Gondola Rides in Venice: The 2020 Essential Guide
Venice is the epitome of romance and old-world charm. The Floating City is filled with iconic scenes; rich marble palaces that line the canals and the ornate bridges that span them, narrow lanes that seemingly take you back in time, the majestic St. Mark’s Square brimming with tourists, and it’s the birthplace of Marco Polo. But, nothing represents the spirit of Venice quite like that of the gondola.
What is the Significance of Taking a Gondola Ride in Venice?
Venice is unlike any other city in the world, so it’s no surprise that it would have a mode of transportation all its own. These emblematic vessels have long been part of Venice’s history and culture and no Venetian experience is complete without a traditional gondola ride.
The exact date of the inception of the gondola is unknown, but these shiny, black, flat-bottomed boats have been operational in Venice since at least the end of the 11th century. They reached the height of their popularity in the 1600s when the Venetian nobility flooded Venice’s canals with over 10,000 opulent gondolas.
Today only about 500 remain in operation. So, if you want to float in the exclusive footsteps of Venice’s finest, indulge yourself in a gondola ride.
Why Should I Take a Gondola Ride in Venice?
A gondola ride in Venice is as iconic as throwing a coin in the Trevi Fountain or eating a baguette in front of the Eiffel Tower.
While modern gondola rides are mainly reserved for tourists, taking a gondola ride is a Venetian tradition you don’t want to miss out on. The romance of a gondola ride is undeniable. To make it even more romantic, bring along a bottle of wine or prosecco, your gondolier won’t mind. You’ll get the chance to see the city’s palazzi, churches, and bridges from a unique perspective. You’ll also get to participate in Venetian history and be a part of a tradition, like the rest of the city, that is increasingly at risk.
At the rate Venice is sinking, and the rate that Venetians are leaving the city, gondolas may not be around forever, so take advantage of them now.
What to Expect
A gondola is a traditional Venetian wooden, flat-bottomed boat. All gondolas are built to the same standard of 11 meters long and 600 kilograms in special woodworking shops called squeri, and they are all finished with a shiny, black varnish. While they all have the same general specifications, decorations and comforts, like pillows and blankets, vary by boat, so shop around a little and find one that catches your eye.
The gondola drivers are called gondoliers and each owns and maintains their own boat. Gondoliers wear a traditional uniform of black pants, a striped shirt, and sometimes a banded straw hat. Most gondoliers speak some English and you may find ones that speak a little French or German as well. Experience varies by gondolier. They don’t all sing, but some do and they may only indulge you if the moment is right. Some gondoliers will provide sightseeing tidbits along your cruise, while others will remain stoic for the entire ride.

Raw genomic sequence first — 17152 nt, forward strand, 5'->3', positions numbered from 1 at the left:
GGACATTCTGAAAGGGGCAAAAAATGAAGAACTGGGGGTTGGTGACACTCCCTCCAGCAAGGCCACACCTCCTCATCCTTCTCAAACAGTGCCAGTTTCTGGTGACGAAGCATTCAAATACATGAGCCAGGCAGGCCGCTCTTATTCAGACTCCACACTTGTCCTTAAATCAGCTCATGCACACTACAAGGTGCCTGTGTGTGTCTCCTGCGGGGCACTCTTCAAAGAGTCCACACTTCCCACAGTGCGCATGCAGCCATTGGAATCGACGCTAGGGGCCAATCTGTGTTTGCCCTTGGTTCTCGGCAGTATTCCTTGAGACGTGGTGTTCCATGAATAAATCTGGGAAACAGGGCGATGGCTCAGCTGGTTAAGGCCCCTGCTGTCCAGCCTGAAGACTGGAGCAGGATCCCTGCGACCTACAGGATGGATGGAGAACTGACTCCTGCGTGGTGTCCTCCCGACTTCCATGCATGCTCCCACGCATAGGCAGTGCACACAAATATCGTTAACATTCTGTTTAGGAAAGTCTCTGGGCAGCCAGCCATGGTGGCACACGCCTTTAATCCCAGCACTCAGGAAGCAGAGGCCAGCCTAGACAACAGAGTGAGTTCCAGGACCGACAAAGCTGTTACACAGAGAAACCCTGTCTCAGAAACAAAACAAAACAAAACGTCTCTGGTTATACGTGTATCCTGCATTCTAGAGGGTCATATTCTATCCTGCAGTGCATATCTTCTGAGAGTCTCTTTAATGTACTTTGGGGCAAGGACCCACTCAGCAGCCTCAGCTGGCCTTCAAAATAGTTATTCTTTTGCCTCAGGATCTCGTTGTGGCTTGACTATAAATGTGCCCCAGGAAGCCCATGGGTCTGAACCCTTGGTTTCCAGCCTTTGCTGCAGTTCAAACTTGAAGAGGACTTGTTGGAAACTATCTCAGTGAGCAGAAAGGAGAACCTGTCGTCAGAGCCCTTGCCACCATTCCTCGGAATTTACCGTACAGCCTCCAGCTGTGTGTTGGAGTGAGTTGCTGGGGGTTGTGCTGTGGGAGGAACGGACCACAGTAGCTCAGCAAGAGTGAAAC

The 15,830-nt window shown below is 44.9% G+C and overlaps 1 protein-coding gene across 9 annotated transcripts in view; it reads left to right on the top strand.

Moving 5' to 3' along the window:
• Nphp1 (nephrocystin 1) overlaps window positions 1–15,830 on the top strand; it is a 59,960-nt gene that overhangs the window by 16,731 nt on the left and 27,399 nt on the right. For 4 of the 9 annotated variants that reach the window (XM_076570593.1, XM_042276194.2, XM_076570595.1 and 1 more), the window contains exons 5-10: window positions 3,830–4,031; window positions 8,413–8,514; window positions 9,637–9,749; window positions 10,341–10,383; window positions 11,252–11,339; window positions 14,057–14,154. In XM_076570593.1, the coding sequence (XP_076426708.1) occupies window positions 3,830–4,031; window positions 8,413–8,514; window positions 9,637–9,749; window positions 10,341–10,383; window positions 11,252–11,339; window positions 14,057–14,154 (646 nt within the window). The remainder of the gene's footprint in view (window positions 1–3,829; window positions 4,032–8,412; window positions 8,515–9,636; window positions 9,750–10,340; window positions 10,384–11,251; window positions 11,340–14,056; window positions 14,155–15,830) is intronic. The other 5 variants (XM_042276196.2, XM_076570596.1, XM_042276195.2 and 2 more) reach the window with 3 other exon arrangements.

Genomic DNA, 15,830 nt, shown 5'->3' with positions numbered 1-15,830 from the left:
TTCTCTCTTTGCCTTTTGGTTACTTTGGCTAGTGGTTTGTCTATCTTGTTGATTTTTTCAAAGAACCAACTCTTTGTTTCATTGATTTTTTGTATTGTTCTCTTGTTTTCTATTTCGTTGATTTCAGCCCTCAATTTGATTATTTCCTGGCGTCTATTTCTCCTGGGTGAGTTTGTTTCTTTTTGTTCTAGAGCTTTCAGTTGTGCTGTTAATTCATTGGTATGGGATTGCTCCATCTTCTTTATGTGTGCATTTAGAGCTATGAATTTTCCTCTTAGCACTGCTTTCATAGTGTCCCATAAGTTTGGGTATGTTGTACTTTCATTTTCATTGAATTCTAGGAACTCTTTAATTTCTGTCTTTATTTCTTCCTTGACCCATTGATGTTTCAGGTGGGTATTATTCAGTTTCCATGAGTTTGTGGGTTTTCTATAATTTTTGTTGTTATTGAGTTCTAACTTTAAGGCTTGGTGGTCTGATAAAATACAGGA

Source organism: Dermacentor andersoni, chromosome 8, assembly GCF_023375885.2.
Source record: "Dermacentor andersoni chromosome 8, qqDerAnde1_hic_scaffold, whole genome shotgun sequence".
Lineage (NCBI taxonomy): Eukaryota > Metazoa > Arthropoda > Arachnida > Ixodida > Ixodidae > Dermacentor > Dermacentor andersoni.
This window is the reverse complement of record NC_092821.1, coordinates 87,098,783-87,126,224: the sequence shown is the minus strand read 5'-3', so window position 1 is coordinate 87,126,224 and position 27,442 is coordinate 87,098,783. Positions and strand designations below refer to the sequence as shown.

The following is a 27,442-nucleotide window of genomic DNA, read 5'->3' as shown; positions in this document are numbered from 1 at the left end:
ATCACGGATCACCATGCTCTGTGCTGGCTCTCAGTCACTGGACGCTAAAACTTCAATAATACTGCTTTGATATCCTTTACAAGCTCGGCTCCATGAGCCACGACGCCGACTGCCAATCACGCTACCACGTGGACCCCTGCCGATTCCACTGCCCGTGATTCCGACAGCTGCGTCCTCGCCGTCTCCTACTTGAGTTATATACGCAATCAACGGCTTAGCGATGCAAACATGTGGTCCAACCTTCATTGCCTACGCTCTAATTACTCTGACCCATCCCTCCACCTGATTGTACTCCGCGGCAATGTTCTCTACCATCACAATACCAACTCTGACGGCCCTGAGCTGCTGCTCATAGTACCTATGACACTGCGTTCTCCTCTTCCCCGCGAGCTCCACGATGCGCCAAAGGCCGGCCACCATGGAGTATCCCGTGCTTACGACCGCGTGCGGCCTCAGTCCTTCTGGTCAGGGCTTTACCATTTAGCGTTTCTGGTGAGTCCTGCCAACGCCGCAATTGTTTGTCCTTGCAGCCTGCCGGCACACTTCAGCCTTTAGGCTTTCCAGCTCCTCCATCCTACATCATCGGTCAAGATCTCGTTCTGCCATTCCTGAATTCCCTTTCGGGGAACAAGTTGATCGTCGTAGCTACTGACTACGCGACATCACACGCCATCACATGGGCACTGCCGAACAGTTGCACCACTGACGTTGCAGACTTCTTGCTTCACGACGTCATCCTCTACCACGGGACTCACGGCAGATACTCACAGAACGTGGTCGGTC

How Much Does a Gondola Ride Cost?
How to Make It More Affordable
Although the rates are set, there are a few ways to lessen the blow of the cost of a Venetian gondola ride.
1. Share a ride- gondolas can seat up to 6 people.
If you are doing it just for the experience, split the cost with 1 or 2 other couples. You’ll still get the great experience but it won’t break the bank. You’ll also have someone who can take pictures of you and your significant other and get the gondolier in the photo. Split 6 ways, it makes it just over €13 a person for a daytime ride. Not too bad.
2. Tour rates- book a guided tour that includes a gondola ride as part of the experience.
Many tour companies offer a walking tour that includes a gondola ride at the end. If you take a private tour, you will be the only ones in your gondola. If you take a group tour, you might end up with up to 6 people on the gondola. But, you will have spent the last few hours with them on the tour, so at least you don’t have to ask strangers to split the cost of a ride with you.
3. Take the Traghetto
If you’re looking for a really inexpensive gondola ride, the traghetto is the way to go. The traghetti ferry passengers from one side of the Grand Canal to the other. There are 7 points along the Grand Canal from St. Mark’s to the train station where you can hop in a traghetto. These boats are a bit larger and more utilitarian than the regular gondolas and have two oarsmen. The short journey across the Grand Canal will only set you back €2 per person. This way you can say you have been on the Grand Canal in a gondola, but keep the other €78 for a rainy day.
Where Should I Take a Gondola Ride?
The first, and most obvious choice, is on the Grand Canal. While a ride down the Grand Canal is not a bad idea, keep in mind that it can get very crowded. It is however a spectacular sight to be right in the middle of the heart of Venice, and floating under the Rialto Bridge is an experience like no other.
If you choose to take a gondola ride on the Grand Canal, it will probably be noisy, slow-moving, and cut short. Cut short? Yes, gondola rides on the Grand Canal can sometimes last less than the standard 40 minutes, but rest assured you will still pay the full €80. Your gondolier’s watch runs a little faster on the Grand Canal where there are boatloads of tourists waiting in line for their turn in a gondola. Be sure to make sure you agree upon the time with your gondolier and keep time by your own watch.